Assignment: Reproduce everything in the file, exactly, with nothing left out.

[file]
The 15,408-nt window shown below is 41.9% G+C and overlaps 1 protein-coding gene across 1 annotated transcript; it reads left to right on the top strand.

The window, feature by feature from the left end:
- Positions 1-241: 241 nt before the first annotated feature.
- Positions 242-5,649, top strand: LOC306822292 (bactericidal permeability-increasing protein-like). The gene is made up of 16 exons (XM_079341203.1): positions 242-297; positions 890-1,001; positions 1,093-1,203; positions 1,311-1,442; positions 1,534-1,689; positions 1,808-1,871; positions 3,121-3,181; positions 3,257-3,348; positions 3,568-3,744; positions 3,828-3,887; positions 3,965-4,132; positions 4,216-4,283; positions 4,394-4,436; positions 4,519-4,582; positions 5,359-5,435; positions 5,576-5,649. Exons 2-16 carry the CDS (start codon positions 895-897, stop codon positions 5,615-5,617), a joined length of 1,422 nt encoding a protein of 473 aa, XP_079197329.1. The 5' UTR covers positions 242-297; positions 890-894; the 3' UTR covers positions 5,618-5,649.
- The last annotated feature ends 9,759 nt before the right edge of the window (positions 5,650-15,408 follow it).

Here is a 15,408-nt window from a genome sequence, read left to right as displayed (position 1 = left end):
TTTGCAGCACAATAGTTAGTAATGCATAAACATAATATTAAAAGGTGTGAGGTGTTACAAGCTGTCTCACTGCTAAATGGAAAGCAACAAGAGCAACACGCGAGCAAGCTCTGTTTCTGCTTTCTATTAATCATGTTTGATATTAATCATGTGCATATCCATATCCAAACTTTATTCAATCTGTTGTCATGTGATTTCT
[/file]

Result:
The 15,408-nt window shown below is 41.9% G+C and overlaps 1 protein-coding gene across 1 annotated transcript; it reads left to right on the top strand.

The window, feature by feature from the left end:
- Positions 1-241: 241 nt before the first annotated feature.
- Positions 242-5,649, top strand: LOC306822292 (bactericidal permeability-increasing protein-like). The gene is made up of 16 exons (XM_079341203.1): positions 242-297; positions 890-1,001; positions 1,093-1,203; positions 1,311-1,442; positions 1,534-1,689; positions 1,808-1,871; positions 3,121-3,181; positions 3,257-3,348; positions 3,568-3,744; positions 3,828-3,887; positions 3,965-4,132; positions 4,216-4,283; positions 4,394-4,436; positions 4,519-4,582; positions 5,359-5,435; positions 5,576-5,649. Exons 2-16 carry the CDS (start codon positions 895-897, stop codon positions 5,615-5,617), a joined length of 1,422 nt encoding a protein of 473 aa, XP_079197329.1. The 5' UTR covers positions 242-297; positions 890-894; the 3' UTR covers positions 5,618-5,649.
- The last annotated feature ends 9,759 nt before the right edge of the window (positions 5,650-15,408 follow it).

Here is a 15,408-nt window from a genome sequence, read left to right as displayed (position 1 = left end):
TTTGCAGCACAATAGTTAGTAATGCATAAACATAATATTAAAAGGTGTGAGGTGTTACAAGCTGTCTCACTGCTAAATGGAAAGCAACAAGAGCAACACGCGAGCAAGCTCTGTTTCTGCTTTCTATTAATCATGTTTGATATTAATCATGTGCATATCCATATCCAAACTTTATTCAATCTGTTGTCATGTGATTTCT